Zhenghe's Blog

February 16, 2011

Notes 6: Density of Positive Lyapunov Exponents for SL(2,R)-cocycles in any Regularity Class

This post is about the density of positive Lyapunov exponents for SL(2,\mathbb R) cocylces in any regular class. It’s again from Artur Avilas course here in Fields institute, Toronto and from his paper `Density of Positive Lyapunov Exponents for SL(2,\mathbb R) cocylces.’ Since there are very detailed descriptions and proofs in the paper, I will only state one of the main theorems and give the idea of proof and point out how are they related to previous posts.

Recall that the Corollary of last post is a stronger result, but only in C^0 class. Obviously, it’s more difficult to obtain density results in higher regularity class.

Again I will use the base space (X,f,\mu); assume X=supp(\mu) and f is not periodic. I will use L(A) to denote the Lyapunov exponent of the corresponding cocyle map A:X\rightarrow SL(2,\mathbb R). Let’s first introduce a concept to state the main theorem.

Definition: A topological space \mathfrak B\subset C(X,SL(2,\mathbb R)) is ample if there exists some dense vector space \mathfrak b\subset C(X,sl(2,\mathbb R)), endowed with some finer (than uniform) topological vector space structure, such that for every A\in\mathfrak B, e^{b}A\in\mathfrak B for every b\in\mathfrak b, and the map b\mapsto e^{b}A from \mathfrak b to \mathfrak B is continous.

Remark: Note that if X is a C^r manifold, r\in\mathbb N\cup\{\infty,\omega\}, then C^r(X,SL(2,\mathbb R)) is ample. Namely we can take \mathfrak b=C^r(X,sl(2,\mathbb R)).

The main theorem is the following

Theorem 1: Let \mathfrak B\subset C(X, SL(2,\mathbb R)) be ample. Then the Lyapunov exponent is positive for a dense subset of \mathfrak B.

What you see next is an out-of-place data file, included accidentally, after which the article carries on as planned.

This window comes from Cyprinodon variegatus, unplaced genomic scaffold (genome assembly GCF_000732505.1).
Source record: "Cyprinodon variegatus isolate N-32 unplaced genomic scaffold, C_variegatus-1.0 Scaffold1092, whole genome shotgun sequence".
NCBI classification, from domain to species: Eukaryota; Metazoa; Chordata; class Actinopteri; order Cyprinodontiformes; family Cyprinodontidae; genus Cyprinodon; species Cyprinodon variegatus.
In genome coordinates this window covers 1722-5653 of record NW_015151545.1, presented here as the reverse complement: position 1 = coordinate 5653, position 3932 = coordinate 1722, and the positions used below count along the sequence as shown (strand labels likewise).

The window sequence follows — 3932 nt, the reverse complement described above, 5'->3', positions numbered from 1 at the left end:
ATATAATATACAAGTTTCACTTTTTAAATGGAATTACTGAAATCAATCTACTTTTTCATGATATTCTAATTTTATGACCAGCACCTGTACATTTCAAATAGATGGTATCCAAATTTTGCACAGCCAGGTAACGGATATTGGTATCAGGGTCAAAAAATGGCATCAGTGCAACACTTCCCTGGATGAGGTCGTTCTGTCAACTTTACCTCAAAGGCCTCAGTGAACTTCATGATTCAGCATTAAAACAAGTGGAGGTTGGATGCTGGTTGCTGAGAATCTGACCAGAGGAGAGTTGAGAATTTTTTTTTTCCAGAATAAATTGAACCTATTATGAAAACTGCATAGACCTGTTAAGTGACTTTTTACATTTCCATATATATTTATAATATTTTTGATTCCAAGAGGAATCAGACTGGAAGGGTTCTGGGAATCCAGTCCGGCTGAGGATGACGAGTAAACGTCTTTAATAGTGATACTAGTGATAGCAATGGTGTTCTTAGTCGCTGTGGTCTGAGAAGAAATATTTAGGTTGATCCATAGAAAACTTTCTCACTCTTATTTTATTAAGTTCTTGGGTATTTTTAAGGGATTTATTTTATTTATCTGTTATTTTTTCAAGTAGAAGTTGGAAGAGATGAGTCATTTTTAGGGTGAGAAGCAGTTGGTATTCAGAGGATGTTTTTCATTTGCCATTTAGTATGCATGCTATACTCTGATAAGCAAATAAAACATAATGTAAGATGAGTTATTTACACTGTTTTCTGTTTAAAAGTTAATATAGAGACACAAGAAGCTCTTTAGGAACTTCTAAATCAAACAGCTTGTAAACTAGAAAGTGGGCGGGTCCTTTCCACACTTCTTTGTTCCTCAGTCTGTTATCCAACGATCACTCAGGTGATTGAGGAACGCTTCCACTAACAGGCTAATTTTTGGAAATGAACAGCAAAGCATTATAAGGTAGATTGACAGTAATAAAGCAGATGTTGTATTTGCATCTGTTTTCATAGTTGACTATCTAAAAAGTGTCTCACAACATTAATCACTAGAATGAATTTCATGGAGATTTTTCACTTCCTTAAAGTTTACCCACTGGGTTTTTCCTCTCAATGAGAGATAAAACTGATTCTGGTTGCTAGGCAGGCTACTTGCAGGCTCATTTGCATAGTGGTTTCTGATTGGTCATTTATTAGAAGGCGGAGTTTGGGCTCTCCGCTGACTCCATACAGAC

Remark: This is basically an optimal result for density of positive Lyapunov exponents for SL(2,\mathbb R) cocycles.

The key theorem lead to Theorem 1 is the next theorem. Let \|\cdot\|_* denote the sup norm in C(X,sl(2,\mathbb R)) and C(X,sl(2,\mathbb C)), and for r>0 let \mathcal B_*(r) and \mathcal B_*^{\mathbb C}(r) be the correponding r-balls. Then

Theorem 2: There exists \eta>0 such that if b\in C(X,sl(2,\mathbb R)) is \eta-close to \begin{pmatrix}0&1\\-1&0\end{pmatrix}, then for \epsilon>0 and every A\in C(X,SL(2,\mathbb R)), the map 

               \Phi(\cdot; A):\mathcal B_*(\eta)\rightarrow\mathbb R, a\mapsto\int_{-1}^{1}\frac{1-t^2}{|t^2+2it+1|}L(e^{\epsilon(tb+(1-t^2)a)}A)dt

is an analytic function, which depends contiously (as an analytic function) on A.

Remark: It will be clear later why this leads to Theorem 1. All the main ingredients for proving Theorem 2 have in fact already been included in previous posts.

Idea of Proof of Theorem 2: The key point is to find \eta>0 such that we can check:
1. For z\in\partial{\mathbb D}\cap\mathbb H and for z=(\sqrt2-1)i, e^{\epsilon(zb+(1-z^2)a)}A  is \mathcal U\mathcal H, provided a\in\mathfrak B_*^{\mathbb C}(\eta),
2. For z\in\mathbb D\cap\mathbb H, e^{\epsilon(zb+(1-z^2)a)}A is \mathcal U\mathcal H, provided a\in\mathfrak B_*(\eta).